House Majority Whip expects Biden to 'entertain' raising corporate taxes, find 'sweet spot'
'I never remember anybody ever even mentioning going below 25, I heard 25, and then all of a sudden the bill comes out and it's 21,' Clyburn says
House Majority Whip Jim Clyburn signaled that raising the corporate tax rate from 21 percent to 25 percent might be the best rate for President Biden and the Democratic-led Congress to move forward with but added that he expects Biden to sit down with the "corporate community" to come up with the "sweet spot that will benefit us all."
When Clyburn, alongside Rep. Haley Stevens of Michigan, announced the launch of the new House Democratic Manufacturing Working Group, he mentioned that South Carolina has attracted large automakers such as BMW and Volvo to their state.
The South Carolina government has many tax incentives in place to encourage businesses to move their operations to the state.
Clyburn, a South Carolina Democrat, was asked if Biden's support for raising the corporate tax rate could make the U.S. a less attractive place for business.
"I've heard from a lot of corporations that nobody lobbied for the rate to be dropped to 21 but it got dropped to 21 and the next thing I knew that the affordable housing programs that we were working on in South Carolina, all went away. And they told me because of what happened with that tax rate, it was no longer profitable for them to do affordable housing. So we've got to strike a balance here," Clyburn said on Thursday.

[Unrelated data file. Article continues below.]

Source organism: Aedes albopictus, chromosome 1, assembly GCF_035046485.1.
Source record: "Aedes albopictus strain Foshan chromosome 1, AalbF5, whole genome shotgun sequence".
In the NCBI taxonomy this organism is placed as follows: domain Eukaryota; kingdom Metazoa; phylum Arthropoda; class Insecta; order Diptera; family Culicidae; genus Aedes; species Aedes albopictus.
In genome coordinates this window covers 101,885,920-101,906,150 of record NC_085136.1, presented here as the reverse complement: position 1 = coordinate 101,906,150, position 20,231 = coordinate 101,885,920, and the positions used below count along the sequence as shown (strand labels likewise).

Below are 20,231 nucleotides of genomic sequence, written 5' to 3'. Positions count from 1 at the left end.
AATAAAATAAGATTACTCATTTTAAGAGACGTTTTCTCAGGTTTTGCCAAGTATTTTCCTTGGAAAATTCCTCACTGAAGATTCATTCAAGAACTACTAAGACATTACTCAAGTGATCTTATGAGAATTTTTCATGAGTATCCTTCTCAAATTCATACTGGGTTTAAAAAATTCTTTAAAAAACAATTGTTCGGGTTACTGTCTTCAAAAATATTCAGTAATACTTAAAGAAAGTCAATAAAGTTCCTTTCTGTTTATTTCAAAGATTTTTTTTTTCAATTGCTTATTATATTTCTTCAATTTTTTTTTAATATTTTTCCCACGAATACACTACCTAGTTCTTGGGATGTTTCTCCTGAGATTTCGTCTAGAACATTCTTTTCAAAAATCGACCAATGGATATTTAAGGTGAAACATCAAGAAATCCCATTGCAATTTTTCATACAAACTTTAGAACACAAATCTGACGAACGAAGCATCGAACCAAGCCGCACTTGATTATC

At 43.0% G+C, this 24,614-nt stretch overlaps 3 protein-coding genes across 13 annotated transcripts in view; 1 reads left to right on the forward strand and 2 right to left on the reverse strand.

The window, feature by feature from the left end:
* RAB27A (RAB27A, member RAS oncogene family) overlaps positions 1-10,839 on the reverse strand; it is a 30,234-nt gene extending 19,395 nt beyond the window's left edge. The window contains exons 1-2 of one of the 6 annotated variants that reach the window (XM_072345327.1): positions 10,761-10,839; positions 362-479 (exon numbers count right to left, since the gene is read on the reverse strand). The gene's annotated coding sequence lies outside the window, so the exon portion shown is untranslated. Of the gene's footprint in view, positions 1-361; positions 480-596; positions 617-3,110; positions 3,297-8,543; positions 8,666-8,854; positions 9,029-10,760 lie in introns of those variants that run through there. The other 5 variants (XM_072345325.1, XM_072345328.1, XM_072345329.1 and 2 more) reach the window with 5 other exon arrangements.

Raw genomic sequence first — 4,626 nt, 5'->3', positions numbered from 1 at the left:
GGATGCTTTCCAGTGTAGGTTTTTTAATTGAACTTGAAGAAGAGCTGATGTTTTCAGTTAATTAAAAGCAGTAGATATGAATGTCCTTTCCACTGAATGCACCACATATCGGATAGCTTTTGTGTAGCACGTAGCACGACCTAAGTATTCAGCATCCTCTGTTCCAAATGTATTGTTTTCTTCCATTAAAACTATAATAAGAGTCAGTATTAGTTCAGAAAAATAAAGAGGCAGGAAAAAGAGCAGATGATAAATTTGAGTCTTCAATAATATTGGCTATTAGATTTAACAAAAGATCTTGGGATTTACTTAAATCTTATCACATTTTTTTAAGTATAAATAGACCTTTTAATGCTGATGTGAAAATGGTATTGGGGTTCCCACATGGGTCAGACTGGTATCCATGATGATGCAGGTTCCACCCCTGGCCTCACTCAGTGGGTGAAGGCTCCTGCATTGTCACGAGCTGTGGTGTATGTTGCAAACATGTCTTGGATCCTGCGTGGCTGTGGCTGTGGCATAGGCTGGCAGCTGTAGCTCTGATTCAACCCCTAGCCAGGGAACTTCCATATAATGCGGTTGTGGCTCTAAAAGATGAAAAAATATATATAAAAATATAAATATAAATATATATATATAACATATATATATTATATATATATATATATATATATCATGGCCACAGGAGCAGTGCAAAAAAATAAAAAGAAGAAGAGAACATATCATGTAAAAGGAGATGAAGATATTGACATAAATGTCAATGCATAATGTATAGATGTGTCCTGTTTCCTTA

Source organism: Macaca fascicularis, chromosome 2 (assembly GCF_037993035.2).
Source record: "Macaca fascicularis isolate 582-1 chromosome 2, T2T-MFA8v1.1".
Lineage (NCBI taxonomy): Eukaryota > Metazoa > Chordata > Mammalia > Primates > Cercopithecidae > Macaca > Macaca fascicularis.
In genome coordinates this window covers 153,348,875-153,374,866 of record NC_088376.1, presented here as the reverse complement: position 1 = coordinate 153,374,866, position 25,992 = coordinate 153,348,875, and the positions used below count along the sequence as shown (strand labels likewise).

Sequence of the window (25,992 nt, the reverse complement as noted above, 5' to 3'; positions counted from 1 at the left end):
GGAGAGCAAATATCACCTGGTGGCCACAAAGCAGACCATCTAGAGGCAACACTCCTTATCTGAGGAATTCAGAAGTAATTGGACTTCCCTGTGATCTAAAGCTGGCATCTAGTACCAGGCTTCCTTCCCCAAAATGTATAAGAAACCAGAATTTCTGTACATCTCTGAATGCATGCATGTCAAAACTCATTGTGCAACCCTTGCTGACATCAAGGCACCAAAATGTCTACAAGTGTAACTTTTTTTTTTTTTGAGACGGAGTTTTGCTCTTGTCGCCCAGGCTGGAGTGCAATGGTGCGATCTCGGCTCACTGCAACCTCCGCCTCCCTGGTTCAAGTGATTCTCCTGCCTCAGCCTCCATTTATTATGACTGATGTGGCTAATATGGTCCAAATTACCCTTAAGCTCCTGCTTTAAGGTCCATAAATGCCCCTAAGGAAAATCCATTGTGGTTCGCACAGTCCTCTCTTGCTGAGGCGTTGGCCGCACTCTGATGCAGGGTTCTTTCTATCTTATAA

"I think that what President Biden did in his campaign, he ran on the fact that he would entertain the raising of those corporate rates and I expect him to do that. But I also expect him to sit down with the corporate community, and come up with the sweet spot that will benefit us all," he added.
Clyburn said that "corporations have to be good citizens" and lawmakers should look at how to "best move the country forward" to benefit everybody.
"So I don't think to have a knee jerk reaction to what the corporate rate is will do us any real good. We ought to take a hard look at it. If you remember that debate, and I never remember anybody ever even mentioning going below 25, I heard 25, and then all of a sudden the bill comes out and it's 21," he said, referring to the Republican tax reform law passed in 2017. "How did they get there? Why did they get there? I don't know. But I do know that there is a sweet spot to be had and we all sit around the table and find out what it is."
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